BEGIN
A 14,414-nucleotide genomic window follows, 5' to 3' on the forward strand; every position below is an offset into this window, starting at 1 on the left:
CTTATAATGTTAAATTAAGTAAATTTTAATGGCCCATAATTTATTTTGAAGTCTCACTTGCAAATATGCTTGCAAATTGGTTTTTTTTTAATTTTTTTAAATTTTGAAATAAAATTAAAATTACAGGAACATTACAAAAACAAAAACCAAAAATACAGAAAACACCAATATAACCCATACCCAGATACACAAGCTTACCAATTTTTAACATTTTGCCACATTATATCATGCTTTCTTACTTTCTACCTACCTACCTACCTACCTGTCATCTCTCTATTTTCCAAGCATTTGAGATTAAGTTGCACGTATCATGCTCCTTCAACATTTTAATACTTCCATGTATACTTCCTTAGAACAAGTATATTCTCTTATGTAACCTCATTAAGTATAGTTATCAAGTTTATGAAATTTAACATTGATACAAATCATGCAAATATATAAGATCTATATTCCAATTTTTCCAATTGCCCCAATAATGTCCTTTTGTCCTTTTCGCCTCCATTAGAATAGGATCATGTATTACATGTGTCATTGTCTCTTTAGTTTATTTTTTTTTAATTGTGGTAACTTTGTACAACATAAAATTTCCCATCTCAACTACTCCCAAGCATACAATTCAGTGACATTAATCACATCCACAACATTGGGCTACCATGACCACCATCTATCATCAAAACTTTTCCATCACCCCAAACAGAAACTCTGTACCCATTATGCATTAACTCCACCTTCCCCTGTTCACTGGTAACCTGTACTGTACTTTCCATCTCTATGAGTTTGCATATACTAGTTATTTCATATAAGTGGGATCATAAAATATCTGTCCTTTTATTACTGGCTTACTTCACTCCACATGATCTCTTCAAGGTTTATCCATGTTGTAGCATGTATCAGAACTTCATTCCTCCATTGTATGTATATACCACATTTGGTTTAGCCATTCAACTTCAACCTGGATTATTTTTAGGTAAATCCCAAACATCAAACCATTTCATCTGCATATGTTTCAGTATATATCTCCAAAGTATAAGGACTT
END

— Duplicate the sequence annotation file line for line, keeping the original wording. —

A 14,414-nucleotide genomic window follows, 5' to 3' on the forward strand; every position below is an offset into this window, starting at 1 on the left:
CTTATAATGTTAAATTAAGTAAATTTTAATGGCCCATAATTTATTTTGAAGTCTCACTTGCAAATATGCTTGCAAATTGGTTTTTTTTTAATTTTTTTAAATTTTGAAATAAAATTAAAATTACAGGAACATTACAAAAACAAAAACCAAAAATACAGAAAACACCAATATAACCCATACCCAGATACACAAGCTTACCAATTTTTAACATTTTGCCACATTATATCATGCTTTCTTACTTTCTACCTACCTACCTACCTACCTGTCATCTCTCTATTTTCCAAGCATTTGAGATTAAGTTGCACGTATCATGCTCCTTCAACATTTTAATACTTCCATGTATACTTCCTTAGAACAAGTATATTCTCTTATGTAACCTCATTAAGTATAGTTATCAAGTTTATGAAATTTAACATTGATACAAATCATGCAAATATATAAGATCTATATTCCAATTTTTCCAATTGCCCCAATAATGTCCTTTTGTCCTTTTCGCCTCCATTAGAATAGGATCATGTATTACATGTGTCATTGTCTCTTTAGTTTATTTTTTTTTAATTGTGGTAACTTTGTACAACATAAAATTTCCCATCTCAACTACTCCCAAGCATACAATTCAGTGACATTAATCACATCCACAACATTGGGCTACCATGACCACCATCTATCATCAAAACTTTTCCATCACCCCAAACAGAAACTCTGTACCCATTATGCATTAACTCCACCTTCCCCTGTTCACTGGTAACCTGTACTGTACTTTCCATCTCTATGAGTTTGCATATACTAGTTATTTCATATAAGTGGGATCATAAAATATCTGTCCTTTTATTACTGGCTTACTTCACTCCACATGATCTCTTCAAGGTTTATCCATGTTGTAGCATGTATCAGAACTTCATTCCTCCATTGTATGTATATACCACATTTGGTTTAGCCATTCAACTTCAACCTGGATTATTTTTAGGTAAATCCCAAACATCAAACCATTTCATCTGCATATGTTTCAGTATATATCTCCAAAGTATAAGGACTT